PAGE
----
MYTH #3: Exercise alone is the key to weight loss.
It is true that exercise does wonders for our bodies both mentally and physically.
FACT: What many of us are blissfully unaware of is that exercise alone is simply not enough in order to achieve weight loss goals as only 10% – 30% of food is burned through exercise. Great bodies are made both in the kitchen and in the gym.
To illustrate, a study on overweight adults showed that exercise alone delivered modest results only. Likewise, studies on people training for marathons showed that the subjects lost only a few pounds after the study because their diets weren’t changed. In a 2001 Review, the participants of the study showed that after 20 weeks of exercise alone, their weight loss was less than expected. The researchers concluded that a correlation does not exist between energy expenditure and weight loss.
So what is energy expenditure? Energy expenditure refers to the calories burned daily based on our Basal Metabolic Rate (BMR) which we have very little control of. BMR includes all the energy that we use for basic functions when our body is at rest. This accounts for 60% – 80% of our total energy expenditure; 10% of which accounts for food digestion, leaving a very small portion for physical activity with exercise as just a subset of it. Weight loss is not as simple as calories in and calories out as has been commonly promoted.
If you’re dead serious about attaining a lean body, Susan recommends focusing on strength training because it helps build more muscles. The more lean mass we have in our bodies, the faster our BMR will be, and our overall health and physique will improve tremendously. Along with strength training is the most important factor of all ─ mindful and healthy eating by monitoring the food and calories we ingest.
MYTH #4: If I don’t feel extreme pain after a workout, I didn’t train hard enough.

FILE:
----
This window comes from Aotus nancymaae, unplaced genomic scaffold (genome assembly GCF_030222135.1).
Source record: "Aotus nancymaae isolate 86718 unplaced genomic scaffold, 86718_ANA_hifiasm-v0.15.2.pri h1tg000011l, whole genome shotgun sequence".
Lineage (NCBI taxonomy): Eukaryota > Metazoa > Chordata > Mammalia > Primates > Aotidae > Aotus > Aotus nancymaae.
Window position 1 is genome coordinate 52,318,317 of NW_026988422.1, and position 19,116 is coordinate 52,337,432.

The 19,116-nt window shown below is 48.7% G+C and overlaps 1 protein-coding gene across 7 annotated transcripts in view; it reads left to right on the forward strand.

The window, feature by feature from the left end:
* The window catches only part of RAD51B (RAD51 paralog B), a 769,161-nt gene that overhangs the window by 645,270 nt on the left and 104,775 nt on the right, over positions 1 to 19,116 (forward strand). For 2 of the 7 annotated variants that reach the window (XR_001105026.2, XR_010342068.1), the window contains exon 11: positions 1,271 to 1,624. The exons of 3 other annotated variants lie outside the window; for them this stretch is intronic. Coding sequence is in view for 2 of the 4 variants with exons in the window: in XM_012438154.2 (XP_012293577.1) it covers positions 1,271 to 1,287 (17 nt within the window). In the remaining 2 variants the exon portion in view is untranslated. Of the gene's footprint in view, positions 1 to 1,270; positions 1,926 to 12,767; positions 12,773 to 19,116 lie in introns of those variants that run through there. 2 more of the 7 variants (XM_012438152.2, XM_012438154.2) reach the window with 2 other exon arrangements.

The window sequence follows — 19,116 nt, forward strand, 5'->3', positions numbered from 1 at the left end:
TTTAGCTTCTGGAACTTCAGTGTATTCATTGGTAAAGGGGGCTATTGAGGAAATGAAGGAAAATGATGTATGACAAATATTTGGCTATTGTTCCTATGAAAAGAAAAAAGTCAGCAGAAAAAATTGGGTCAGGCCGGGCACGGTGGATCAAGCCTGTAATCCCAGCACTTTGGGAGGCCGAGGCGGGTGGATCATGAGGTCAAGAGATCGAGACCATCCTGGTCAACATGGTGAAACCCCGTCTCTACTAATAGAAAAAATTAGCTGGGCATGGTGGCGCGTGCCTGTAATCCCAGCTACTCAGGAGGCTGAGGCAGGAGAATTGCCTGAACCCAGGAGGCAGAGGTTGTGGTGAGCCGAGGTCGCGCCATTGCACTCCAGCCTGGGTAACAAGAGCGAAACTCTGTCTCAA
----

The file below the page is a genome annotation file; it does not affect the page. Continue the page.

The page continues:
If the excruciating pain isn’t felt the day after we exercised, many people wrongly believe that they didn’t train hard enough. While it is true that workouts should be challenging enough to help you achieve your goals, pain is our body’s signal for us to stop and rest.
FACT: Whenever we exercise, our muscles produce lactic acid. However, the lactic acid produced during exercise is flushed out as soon as we finish our routine, long before we feel the DOMS (Delayed Onset Muscle Soreness). It is natural for muscles to become sore the day after an exercise, but DOMS is not the indicator of how hard we trained ourselves. Rather, the soreness that we feel is the microtears in our muscles, which means that our muscles are naturally repairing themselves resulting to increase in size and strength. Because muscles are made up of protein, it is most helpful to include protein in our meals and after exercise to promote their growth and repair. It is also advisable that we increase the resistance or the heaviness of the weights we lift or vary the routine as soon as we become accustomed to one level ─ by doing this, our muscles will continually grow stronger and leaner.